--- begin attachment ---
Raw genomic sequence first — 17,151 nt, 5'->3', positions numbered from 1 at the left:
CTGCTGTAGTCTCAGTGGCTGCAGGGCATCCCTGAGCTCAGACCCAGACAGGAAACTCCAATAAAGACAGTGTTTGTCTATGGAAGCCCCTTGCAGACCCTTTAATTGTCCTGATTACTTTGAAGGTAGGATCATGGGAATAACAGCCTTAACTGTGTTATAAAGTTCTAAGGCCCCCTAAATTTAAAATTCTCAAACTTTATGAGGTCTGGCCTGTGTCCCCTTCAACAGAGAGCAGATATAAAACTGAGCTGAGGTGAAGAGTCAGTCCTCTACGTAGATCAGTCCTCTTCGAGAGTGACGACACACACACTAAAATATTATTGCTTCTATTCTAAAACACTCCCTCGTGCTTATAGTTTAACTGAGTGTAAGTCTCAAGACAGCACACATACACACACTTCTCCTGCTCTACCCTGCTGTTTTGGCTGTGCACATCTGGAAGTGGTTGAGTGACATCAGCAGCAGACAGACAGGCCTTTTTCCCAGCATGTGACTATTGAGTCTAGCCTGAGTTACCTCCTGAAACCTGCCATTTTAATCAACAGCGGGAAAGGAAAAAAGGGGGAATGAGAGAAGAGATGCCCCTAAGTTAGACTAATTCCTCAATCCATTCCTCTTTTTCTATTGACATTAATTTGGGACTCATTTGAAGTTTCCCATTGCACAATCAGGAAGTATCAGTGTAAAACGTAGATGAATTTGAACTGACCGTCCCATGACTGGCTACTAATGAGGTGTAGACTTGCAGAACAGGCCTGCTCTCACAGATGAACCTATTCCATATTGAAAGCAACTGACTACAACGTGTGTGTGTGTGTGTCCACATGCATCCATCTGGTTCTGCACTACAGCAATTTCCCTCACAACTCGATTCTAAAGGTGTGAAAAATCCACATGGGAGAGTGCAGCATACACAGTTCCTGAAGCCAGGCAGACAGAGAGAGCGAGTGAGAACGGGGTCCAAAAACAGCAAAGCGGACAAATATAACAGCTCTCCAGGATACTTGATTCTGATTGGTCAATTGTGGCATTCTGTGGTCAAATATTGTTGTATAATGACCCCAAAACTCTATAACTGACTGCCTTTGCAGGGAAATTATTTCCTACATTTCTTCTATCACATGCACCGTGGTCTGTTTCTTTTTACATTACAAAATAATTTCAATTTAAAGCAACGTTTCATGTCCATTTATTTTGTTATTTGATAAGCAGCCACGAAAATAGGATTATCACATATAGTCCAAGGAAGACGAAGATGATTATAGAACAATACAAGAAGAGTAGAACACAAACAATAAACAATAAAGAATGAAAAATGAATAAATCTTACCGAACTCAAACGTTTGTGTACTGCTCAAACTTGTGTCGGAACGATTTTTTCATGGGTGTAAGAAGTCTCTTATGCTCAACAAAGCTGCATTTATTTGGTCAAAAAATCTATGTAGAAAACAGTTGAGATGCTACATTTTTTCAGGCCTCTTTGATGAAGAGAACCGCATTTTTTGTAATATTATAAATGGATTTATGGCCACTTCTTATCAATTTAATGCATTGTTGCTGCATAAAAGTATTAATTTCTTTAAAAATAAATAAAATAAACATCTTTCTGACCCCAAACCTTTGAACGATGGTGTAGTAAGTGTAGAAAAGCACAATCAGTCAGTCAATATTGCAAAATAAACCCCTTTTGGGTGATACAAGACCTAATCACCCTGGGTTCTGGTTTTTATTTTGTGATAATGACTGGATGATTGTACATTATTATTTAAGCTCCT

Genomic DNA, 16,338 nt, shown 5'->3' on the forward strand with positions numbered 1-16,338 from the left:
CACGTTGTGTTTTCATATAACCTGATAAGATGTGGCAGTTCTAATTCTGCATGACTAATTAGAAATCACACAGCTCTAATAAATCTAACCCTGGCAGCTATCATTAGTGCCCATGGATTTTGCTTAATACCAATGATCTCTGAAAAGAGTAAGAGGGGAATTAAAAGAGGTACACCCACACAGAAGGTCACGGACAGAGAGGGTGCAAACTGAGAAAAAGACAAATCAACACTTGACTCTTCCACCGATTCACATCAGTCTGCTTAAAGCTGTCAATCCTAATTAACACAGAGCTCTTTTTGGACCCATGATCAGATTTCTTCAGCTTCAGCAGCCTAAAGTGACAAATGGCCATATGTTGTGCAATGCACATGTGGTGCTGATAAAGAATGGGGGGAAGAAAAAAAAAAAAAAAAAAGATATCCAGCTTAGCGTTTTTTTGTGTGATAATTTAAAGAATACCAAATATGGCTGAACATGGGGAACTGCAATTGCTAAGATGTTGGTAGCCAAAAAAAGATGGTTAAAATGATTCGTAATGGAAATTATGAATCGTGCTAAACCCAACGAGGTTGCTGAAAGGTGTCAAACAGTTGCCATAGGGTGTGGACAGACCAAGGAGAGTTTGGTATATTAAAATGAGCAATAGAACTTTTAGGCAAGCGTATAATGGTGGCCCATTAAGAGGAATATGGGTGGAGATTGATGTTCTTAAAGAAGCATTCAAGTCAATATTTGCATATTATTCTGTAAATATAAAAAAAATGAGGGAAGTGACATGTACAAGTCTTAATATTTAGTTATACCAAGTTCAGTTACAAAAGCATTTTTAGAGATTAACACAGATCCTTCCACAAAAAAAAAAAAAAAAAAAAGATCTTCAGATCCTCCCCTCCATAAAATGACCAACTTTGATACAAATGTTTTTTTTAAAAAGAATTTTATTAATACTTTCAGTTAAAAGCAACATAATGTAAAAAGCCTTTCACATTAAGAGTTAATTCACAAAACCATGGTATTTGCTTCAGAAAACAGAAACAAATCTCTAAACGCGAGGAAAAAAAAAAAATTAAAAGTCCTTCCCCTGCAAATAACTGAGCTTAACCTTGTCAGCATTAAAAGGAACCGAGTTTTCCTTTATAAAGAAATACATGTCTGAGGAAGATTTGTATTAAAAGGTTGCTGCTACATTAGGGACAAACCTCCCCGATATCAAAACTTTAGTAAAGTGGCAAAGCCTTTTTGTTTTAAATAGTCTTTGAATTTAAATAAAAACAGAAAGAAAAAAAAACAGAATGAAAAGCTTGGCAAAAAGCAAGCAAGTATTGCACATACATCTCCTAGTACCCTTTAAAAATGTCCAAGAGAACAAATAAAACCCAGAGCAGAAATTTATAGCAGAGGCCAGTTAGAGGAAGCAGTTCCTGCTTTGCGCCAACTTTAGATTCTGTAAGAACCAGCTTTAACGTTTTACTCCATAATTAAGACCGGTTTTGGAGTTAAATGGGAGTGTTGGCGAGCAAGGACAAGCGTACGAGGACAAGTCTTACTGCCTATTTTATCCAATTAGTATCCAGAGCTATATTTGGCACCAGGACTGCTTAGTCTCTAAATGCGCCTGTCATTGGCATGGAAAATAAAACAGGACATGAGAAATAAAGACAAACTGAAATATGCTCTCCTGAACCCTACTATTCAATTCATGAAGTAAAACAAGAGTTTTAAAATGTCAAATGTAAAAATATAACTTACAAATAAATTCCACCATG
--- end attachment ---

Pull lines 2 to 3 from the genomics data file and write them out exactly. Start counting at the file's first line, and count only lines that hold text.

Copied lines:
CTGCTGTAGTCTCAGTGGCTGCAGGGCATCCCTGAGCTCAGACCCAGACAGGAAACTCCAATAAAGACAGTGTTTGTCTATGGAAGCCCCTTGCAGACCCTTTAATTGTCCTGATTACTTTGAAGGTAGGATCATGGGAATAACAGCCTTAACTGTGTTATAAAGTTCTAAGGCCCCCTAAATTTAAAATTCTCAAACTTTATGAGGTCTGGCCTGTGTCCCCTTCAACAGAGAGCAGATATAAAACTGAGCTGAGGTGAAGAGTCAGTCCTCTACGTAGATCAGTCCTCTTCGAGAGTGACGACACACACACTAAAATATTATTGCTTCTATTCTAAAACACTCCCTCGTGCTTATAGTTTAACTGAGTGTAAGTCTCAAGACAGCACACATACACACACTTCTCCTGCTCTACCCTGCTGTTTTGGCTGTGCACATCTGGAAGTGGTTGAGTGACATCAGCAGCAGACAGACAGGCCTTTTTCCCAGCATGTGACTATTGAGTCTAGCCTGAGTTACCTCCTGAAACCTGCCATTTTAATCAACAGCGGGAAAGGAAAAAAGGGGGAATGAGAGAAGAGATGCCCCTAAGTTAGACTAATTCCTCAATCCATTCCTCTTTTTCTATTGACATTAATTTGGGACTCATTTGAAGTTTCCCATTGCACAATCAGGAAGTATCAGTGTAAAACGTAGATGAATTTGAACTGACCGTCCCATGACTGGCTACTAATGAGGTGTAGACTTGCAGAACAGGCCTGCTCTCACAGATGAACCTATTCCATATTGAAAGCAACTGACTACAACGTGTGTGTGTGTGTGTCCACATGCATCCATCTGGTTCTGCACTACAGCAATTTCCCTCACAACTCGATTCTAAAGGTGTGAAAAATCCACATGGGAGAGTGCAGCATACACAGTTCCTGAAGCCAGGCAGACAGAGAGAGCGAGTGAGAACGGGGTCCAAAAACAGCAAAGCGGACAAATATAACAGCTCTCCAGGATACTTGATTCTGATTGGTCAATTGTGGCATTCTGTGGTCAAATATTGTTGTATAATGACCCCAAAACTCTATAACTGACTGCCTTTGCAGGGAAATTATTTCCTACATTTCTTCTATCACATGCACCGTGGTCTGTTTCTTTTTACATTACAAAATAATTTCAATTTAAAGCAACGTTTCATGTCCATTTATTTTGTTATTTGATAAGCAGCCACGAAAATAGGATTATCACATATAGTCCAAGGAAGACGAAGATGATTATAGAACAATACAAGAAGAGTAGAACACAAACAATAAACAATAAAGAATGAAAAATGAATAAATCTTACCGAACTCAAACGTTTGTGTACTGCTCAAACTTGTGTCGGAACGATTTTTTCATGGGTGTAAGAAGTCTCTTATGCTCAACAAAGCTGCATTTATTTGGTCAAAAAATCTATGTAGAAAACAGTTGAGATGCTACATTTTTTCAGGCCTCTTTGATGAAGAGAACCGCATTTTTTGTAATATTATAAATGGATTTATGGCCACTTCTTATCAATTTAATGCATTGTTGCTGCATAAAAGTATTAATTTCTTTAAAAATAAATAAAATAAACATCTTTCTGACCCCAAACCTTTGAACGATGGTGTAGTAAGTGTAGAAAAGCACAATCAGTCAGTCAATATTGCAAAATAAACCCCTTTTGGGTGATACAAGACCTAATCACCCTGGGTTCTGGTTTTTATTTTGTGATAATGACTGGATGATTGTACATTATTATTTAAGCTCCT

Genomic DNA, 16,338 nt, shown 5'->3' on the forward strand with positions numbered 1-16,338 from the left: